Clark et al. developed a random finite set approach to SLAM by introducing forward-backward smoothing to refine vehicle trajectories . The algorithms were implemented using sequential Monte Carlo and Gaussian mixture techniques. The proposed method was evaluated in a simulated environment with a range and bearing detection model. In this scenario, the uncertainty in the vehicle position distribution increases as the vehicle traverses the path; when the loop is closed, the uncertainty decreases. By smoothing backwards at times immediately prior to the loop closure, a significant reduction in estimated vehicle positions is achieved. In a similar manner as in , we propose using a smoother to refine the estimation of landmarks. Our proposed method is not only suitable for the non-Gaussian RFID detection model but also can be used with other models. The validity of the proposed method is also evaluated using a range and bearing detection model.
3. SLAM Method for an Indoor Mobile Robot Based on an HF-Band RFID System
3.1. HF-Band RFID System Utilized for an Indoor Mobile Robot
The HF-band RFID system applied to the indoor mobile robot used in our study is shown in Figure 1. Multiple RFID readers are installed on the bottom of the robot. The size of one RFID reader antenna in Figure 1 is . The detection range of the RFID reader is almost the same with this size. In particular, the detection model of the RFID reader is close to a step function. IC tags are embedded in the carpets and spread on the floor. The size of the passive IC tag is . Each IC tag is assigned with a unique ID, and the distribution of these IC tags is unknown when they are spread on the floor. The robot localization can be achieved with known IC tag IDs and positions. However, measuring the positions and recording the ID information of IC tags require a significant amount of labor and time. SLAM is a sensible method for solving this problem. In this study, IC tags are used as landmarks in the SLAM system. The robot localizes itself by using RFID readers to recognize the IC tags spread on the floor and estimates the locations of the detected IC tags simultaneously during movement.
3.2. Prior Knowledge of RFID-Based SLAM
From a probabilistic perspective, the RFID-based SLAM problem can be written in the factored form: where is the pose of the robot at time , denotes the map of the tags built during the movement, is the number of tags spread in the environment, is the observation, is the robot control, and is the index of the detected tag.
FastSLAM uses a particle filter to estimate the robot pose of the first term in the posterior in equation (1). A separated estimator is used to estimate the location of each tag in . The estimated robot pose and the parameters express the tag locations are contained in one particle. Each particle in FastSLAM is of the form where is the combined state vector of the robot pose and the map of RFID tags. is the pose of the robot in the world coordinate system represented by particle . denotes the importance weight of particle . and are the center vector and the covariance matrix, which used to present the location of the tags. The location parameters of the tags are updated by an EKF. FastSLAM is capable of using a case of the likelihood model for tag detection, which can be modeled as a Gaussian distribution. The detection model of an HF-band RFID reader is modeled as shown in Figure 1, and it does not belong to a Gaussian distribution. Therefore, FastSLAM is not appropriate to the SLAM task based on the HF-band RFID system with the non-Gaussian detection model.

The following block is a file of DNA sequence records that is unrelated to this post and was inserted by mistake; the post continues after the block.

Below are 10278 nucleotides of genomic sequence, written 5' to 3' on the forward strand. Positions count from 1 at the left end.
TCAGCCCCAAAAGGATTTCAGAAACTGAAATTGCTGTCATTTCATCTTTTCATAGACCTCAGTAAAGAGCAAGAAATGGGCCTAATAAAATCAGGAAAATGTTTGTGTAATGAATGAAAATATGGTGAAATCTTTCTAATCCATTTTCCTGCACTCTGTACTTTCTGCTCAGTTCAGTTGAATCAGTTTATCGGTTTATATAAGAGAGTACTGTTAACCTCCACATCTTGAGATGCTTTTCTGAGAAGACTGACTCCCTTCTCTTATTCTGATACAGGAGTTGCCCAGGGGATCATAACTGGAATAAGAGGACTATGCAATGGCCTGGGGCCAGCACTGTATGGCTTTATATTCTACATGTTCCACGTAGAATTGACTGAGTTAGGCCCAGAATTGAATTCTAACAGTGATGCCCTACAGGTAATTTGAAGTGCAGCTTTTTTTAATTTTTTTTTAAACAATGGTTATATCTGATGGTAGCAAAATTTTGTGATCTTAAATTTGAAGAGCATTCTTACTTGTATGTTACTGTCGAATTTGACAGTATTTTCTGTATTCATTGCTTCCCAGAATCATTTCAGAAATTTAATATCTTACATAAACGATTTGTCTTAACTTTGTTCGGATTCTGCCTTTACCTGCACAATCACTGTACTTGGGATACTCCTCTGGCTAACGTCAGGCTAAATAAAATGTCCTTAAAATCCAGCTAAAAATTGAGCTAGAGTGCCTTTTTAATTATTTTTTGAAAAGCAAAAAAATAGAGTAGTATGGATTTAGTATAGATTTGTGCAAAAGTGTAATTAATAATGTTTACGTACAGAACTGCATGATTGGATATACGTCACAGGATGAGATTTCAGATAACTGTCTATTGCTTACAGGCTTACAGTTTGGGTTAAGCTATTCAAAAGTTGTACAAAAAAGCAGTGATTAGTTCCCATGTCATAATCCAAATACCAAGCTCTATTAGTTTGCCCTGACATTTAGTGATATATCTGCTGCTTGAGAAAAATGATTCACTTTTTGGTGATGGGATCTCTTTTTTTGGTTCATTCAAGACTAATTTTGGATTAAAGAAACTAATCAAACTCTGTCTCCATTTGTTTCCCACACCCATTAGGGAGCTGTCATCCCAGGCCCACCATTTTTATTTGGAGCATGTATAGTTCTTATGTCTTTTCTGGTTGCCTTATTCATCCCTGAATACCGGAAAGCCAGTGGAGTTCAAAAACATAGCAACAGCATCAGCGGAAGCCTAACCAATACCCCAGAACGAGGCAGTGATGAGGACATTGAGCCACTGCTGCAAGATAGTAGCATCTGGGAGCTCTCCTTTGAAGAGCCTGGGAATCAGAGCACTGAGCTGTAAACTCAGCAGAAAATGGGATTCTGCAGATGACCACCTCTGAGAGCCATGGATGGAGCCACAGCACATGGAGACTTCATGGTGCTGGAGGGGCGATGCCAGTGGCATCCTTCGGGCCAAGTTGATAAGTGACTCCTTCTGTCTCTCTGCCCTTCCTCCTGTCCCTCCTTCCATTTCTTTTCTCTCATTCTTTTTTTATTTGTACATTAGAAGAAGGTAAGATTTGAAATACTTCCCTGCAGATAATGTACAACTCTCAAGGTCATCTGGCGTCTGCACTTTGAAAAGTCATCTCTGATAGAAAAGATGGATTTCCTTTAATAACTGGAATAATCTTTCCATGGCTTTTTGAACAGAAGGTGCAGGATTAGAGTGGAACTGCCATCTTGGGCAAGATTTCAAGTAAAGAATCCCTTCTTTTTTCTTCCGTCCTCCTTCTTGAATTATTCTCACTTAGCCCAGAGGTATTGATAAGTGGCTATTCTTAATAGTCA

Particle filter does not need any parametric model so that it is suitable to estimate a non-Gaussian state. P-SLAM  used the particle filter to estimate both the robot localization and tag locations. In P-SLAM, particle filters are used to estimate the pose of the robot and tag locations. One particle filter is used to estimate the position and orientation of the robot. Each robot particle is of the form where is the index of the robot particle, and is the state vector of robot particle . particle filters are used to estimate the positions of detected tags. The particle filters are independent of each other. Each tag particle is of the form where is the state vector of tag particle in P-SLAM. is the position of tag in the world coordinate system represented by tag particle . is the importance weight of tag particle .
However, the degeneracy of the particle filter for estimating a stationary tag location becomes serious over time, which may result in irreversible tag location errors. In order to avert this problem, we propose utilizing a particle smoother for each landmark updating.
3.3. Particle Fixed-Lag Smoother
The smoothing distribution of the particles can be represented sequentially as where is the path of the robot and means the observations obtained during the robot movements. and are, respectively, the specified state function and observation function. The sequential character appears clearly when this equation is decomposed into a prediction step, and an analysis step,